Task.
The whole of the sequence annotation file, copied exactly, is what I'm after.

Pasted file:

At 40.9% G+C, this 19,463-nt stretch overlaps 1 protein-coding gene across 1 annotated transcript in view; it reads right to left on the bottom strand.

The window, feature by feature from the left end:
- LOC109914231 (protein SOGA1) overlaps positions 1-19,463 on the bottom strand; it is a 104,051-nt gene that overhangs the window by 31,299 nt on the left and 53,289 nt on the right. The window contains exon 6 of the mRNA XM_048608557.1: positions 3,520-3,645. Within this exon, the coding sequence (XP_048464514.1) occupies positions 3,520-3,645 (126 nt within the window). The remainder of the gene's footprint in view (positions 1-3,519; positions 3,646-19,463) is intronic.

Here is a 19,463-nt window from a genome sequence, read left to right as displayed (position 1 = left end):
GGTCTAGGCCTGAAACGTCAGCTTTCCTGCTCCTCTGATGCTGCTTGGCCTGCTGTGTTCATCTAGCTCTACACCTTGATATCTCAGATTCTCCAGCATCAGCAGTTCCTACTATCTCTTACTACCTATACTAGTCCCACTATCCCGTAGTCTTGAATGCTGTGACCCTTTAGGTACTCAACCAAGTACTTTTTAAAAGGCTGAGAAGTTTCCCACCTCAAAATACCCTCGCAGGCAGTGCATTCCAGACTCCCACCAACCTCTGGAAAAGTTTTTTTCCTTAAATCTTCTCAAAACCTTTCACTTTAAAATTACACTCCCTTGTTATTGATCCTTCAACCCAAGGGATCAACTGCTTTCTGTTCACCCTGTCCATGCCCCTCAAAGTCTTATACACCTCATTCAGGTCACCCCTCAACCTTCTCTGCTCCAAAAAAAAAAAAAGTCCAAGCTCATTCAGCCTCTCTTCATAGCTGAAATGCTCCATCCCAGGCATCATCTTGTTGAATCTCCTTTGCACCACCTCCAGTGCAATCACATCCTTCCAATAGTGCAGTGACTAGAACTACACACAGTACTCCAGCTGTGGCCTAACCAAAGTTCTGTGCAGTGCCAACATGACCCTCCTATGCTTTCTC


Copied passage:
At 40.9% G+C, this 19,463-nt stretch overlaps 1 protein-coding gene across 1 annotated transcript in view; it reads right to left on the bottom strand.

The window, feature by feature from the left end:
- LOC109914231 (protein SOGA1) overlaps positions 1-19,463 on the bottom strand; it is a 104,051-nt gene that overhangs the window by 31,299 nt on the left and 53,289 nt on the right. The window contains exon 6 of the mRNA XM_048608557.1: positions 3,520-3,645. Within this exon, the coding sequence (XP_048464514.1) occupies positions 3,520-3,645 (126 nt within the window). The remainder of the gene's footprint in view (positions 1-3,519; positions 3,646-19,463) is intronic.

Here is a 19,463-nt window from a genome sequence, read left to right as displayed (position 1 = left end):
GGTCTAGGCCTGAAACGTCAGCTTTCCTGCTCCTCTGATGCTGCTTGGCCTGCTGTGTTCATCTAGCTCTACACCTTGATATCTCAGATTCTCCAGCATCAGCAGTTCCTACTATCTCTTACTACCTATACTAGTCCCACTATCCCGTAGTCTTGAATGCTGTGACCCTTTAGGTACTCAACCAAGTACTTTTTAAAAGGCTGAGAAGTTTCCCACCTCAAAATACCCTCGCAGGCAGTGCATTCCAGACTCCCACCAACCTCTGGAAAAGTTTTTTTCCTTAAATCTTCTCAAAACCTTTCACTTTAAAATTACACTCCCTTGTTATTGATCCTTCAACCCAAGGGATCAACTGCTTTCTGTTCACCCTGTCCATGCCCCTCAAAGTCTTATACACCTCATTCAGGTCACCCCTCAACCTTCTCTGCTCCAAAAAAAAAAAAAGTCCAAGCTCATTCAGCCTCTCTTCATAGCTGAAATGCTCCATCCCAGGCATCATCTTGTTGAATCTCCTTTGCACCACCTCCAGTGCAATCACATCCTTCCAATAGTGCAGTGACTAGAACTACACACAGTACTCCAGCTGTGGCCTAACCAAAGTTCTGTGCAGTGCCAACATGACCCTCCTATGCTTTCTC